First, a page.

Yes, for the most part. It is your body. If a woman can kill her unborn child and it be considered her right, then why not the right to kill yourself in the most humane way? What gives the government the right to tell us what to do with or to our own bodies? The only misgiving I have here is that there will need to be safeguards in place to make sure people are not too hasty with this decision and that they are not being forced into it.
So your point is... Since it's ok to kill an unborn child, it's ok for a doctor, who took the Hippocratic Oath, to help someone kill themselves? . Aside from your rationale being based on such a morbid premise, my question to you is... where does it stop? What other types of killing does the right for a woman to kill her unborn child rationalize?
No, my point is that it is your own body and you should have the right to do what you want to it. Mentioning abortion only shows precedent. Just like a woman has a legal right to get an abortion on the grounds that it is "her own body," then we should have the right to use drugs since it is our own body, and the right to self-terminate on the basis of it being our body.
You mention the Hippocratic Oath. Nobody really follows it anymore, and it has been rewritten so many times. It not only banned assisted suicide and abortion, but also assisting in capital punishment. In addition, it required experienced doctors to train other doctors and not to charge excessive fees for their services. So of all those, assisted suicide is the only one that doctors heed. Should "first do no harm" apply to patients whose sole intent is to do themselves harm? Doctors have enough problem with apotemnophiliacs (those with an amputation fetish). These patients will cut off healthy limbs, with or without a doctor's assistance, because the "pain" of having them is too great, just like the suicidal person has pain so great they want to die.
I never said killing the unborn rationalized killing anyone else. The premise there is that it is your own body. Whether it means getting a fetus out of your body, putting drugs in your body, putting holes in your body, placing marks in your skin, deciding you don't want healthy limbs, or making the ultimate decision about your body. So the law should be consistent, either allow ALL procedures on the basis of it being your body, or ban ALL unnecessary procedures to your body. Abortion is generally unnecessary because generally, the woman had the right to say no to the particular encounter which caused the pregnancy.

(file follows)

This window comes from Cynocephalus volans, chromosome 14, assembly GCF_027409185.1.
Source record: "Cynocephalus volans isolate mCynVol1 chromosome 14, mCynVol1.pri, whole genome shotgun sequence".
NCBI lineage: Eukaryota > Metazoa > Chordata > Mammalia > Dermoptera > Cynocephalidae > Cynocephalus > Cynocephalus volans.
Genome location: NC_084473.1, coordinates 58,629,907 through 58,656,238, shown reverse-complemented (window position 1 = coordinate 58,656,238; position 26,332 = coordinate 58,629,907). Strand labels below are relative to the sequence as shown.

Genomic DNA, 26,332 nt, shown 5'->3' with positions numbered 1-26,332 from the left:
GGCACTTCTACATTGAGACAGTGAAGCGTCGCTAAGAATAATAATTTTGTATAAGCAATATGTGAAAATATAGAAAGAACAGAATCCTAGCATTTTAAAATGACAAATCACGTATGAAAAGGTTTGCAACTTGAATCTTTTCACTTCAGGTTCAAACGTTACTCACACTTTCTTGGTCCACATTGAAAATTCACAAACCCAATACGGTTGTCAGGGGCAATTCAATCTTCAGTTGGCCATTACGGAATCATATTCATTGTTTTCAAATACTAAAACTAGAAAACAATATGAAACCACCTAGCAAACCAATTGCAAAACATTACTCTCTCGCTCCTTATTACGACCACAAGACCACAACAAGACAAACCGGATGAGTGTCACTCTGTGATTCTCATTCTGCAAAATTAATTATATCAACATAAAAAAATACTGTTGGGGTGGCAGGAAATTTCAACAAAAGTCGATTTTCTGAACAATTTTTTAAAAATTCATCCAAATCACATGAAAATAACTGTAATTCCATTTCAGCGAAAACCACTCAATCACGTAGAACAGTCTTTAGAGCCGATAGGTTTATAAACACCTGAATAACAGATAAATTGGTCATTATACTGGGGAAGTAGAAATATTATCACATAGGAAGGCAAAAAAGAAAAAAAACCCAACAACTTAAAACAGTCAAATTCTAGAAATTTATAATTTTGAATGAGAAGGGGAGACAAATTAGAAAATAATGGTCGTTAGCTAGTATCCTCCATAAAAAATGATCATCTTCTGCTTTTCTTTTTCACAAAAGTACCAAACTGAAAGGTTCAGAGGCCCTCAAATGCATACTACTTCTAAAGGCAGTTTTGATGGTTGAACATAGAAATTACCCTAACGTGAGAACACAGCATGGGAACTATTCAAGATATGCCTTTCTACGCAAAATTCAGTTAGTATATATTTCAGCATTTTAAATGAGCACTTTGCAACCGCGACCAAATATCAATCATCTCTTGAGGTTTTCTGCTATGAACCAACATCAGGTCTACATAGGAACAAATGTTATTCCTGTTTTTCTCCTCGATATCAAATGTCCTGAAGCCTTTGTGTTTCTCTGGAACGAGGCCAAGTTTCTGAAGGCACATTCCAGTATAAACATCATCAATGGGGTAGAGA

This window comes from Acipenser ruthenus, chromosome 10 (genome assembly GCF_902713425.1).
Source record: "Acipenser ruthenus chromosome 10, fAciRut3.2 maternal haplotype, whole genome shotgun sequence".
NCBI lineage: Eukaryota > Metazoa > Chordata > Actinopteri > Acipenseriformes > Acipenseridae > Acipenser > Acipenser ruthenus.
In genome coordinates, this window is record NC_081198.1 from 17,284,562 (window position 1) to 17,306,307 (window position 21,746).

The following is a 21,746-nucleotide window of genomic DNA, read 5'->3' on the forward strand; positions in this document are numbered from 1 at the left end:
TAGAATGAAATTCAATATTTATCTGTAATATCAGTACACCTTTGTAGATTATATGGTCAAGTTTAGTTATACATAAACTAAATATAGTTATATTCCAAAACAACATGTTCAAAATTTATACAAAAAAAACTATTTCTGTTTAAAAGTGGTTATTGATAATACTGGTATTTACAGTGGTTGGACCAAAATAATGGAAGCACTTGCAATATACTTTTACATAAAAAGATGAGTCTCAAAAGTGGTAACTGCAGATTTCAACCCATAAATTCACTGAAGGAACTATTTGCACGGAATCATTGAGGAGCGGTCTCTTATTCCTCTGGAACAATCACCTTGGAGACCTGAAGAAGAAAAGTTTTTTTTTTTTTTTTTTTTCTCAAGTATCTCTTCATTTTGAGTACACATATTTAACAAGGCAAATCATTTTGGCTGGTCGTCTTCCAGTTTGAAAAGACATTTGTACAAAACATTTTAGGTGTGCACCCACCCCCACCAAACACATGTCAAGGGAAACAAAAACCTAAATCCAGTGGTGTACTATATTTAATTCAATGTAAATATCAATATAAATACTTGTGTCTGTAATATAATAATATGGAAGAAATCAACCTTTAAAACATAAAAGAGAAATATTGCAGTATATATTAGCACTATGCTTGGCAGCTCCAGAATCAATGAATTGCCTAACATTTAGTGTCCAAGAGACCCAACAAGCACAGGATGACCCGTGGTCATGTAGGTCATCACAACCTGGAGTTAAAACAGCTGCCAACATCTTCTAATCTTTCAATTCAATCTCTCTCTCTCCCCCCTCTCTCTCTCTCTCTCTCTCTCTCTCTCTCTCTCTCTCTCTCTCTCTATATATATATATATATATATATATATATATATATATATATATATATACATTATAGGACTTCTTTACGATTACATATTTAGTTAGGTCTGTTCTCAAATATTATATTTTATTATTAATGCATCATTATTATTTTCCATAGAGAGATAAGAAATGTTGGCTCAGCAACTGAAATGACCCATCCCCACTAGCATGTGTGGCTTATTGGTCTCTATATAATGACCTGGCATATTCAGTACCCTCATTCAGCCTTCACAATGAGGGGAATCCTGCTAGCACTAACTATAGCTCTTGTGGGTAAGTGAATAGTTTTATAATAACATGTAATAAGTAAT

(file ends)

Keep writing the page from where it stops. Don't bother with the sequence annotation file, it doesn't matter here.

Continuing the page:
Ok. I accept your premise, and I agree with it to a large extent. So my question is, is that somewhere you want our society to go? I'm talking about lifting the absolute prohibition on doctors doing no harm. Assisted suicide and doctor assisted suicide are two different things. A doctor is not necessary for someone to kill themselves, even if they need help. Don't forget that under Obamacare, it would not be long before oncologists would be required to inform their patients of the availability of doctor-assisted suicide. . Too Brave New World for me. This is a great place to draw a line that our society refuses to cross. I include cloning, sentient computers, and human genetic engineering in my list of cans best left unopened. . Some would say, myself included that, absent unforeseen tidal shifts in society we are going there whether we like it or not. That doesn't mean we shouldn't stall as long as possible.
Bob, I certainly agree with your last reply. The biggest problem I have with this is the sliding slope thing. Really, it isn't so much that I'd like to see assisted suicide legal as I would like to see suicide decriminalized. I disagree with the places that give attempted murder charges to survivors of unsuccessful suicides. I agree with you that maybe we should keep doctors from getting involved in this debate. Why not make it legal for someone to see their bartender and ask for a little something extra in their drink? Adding doctors to the mix only adds to the potential for political abuse. But popularizing and decriminalizing assisted suicide outside of a medical context certainly makes the job more difficult for police, since anyone can claim murder was really assisted suicide.
I would still like to see parity on these types of decisions without politics entering the rationale. If cancer doctors would then have to inform their patients of all their options, like assisted suicide, then why not require abortion doctors to explain and encourage alternatives? Why not require doctors of gay clients to suggest reparative therapy? I mean, equal standards for all areas of medicine, regardless of area or popular sentiments.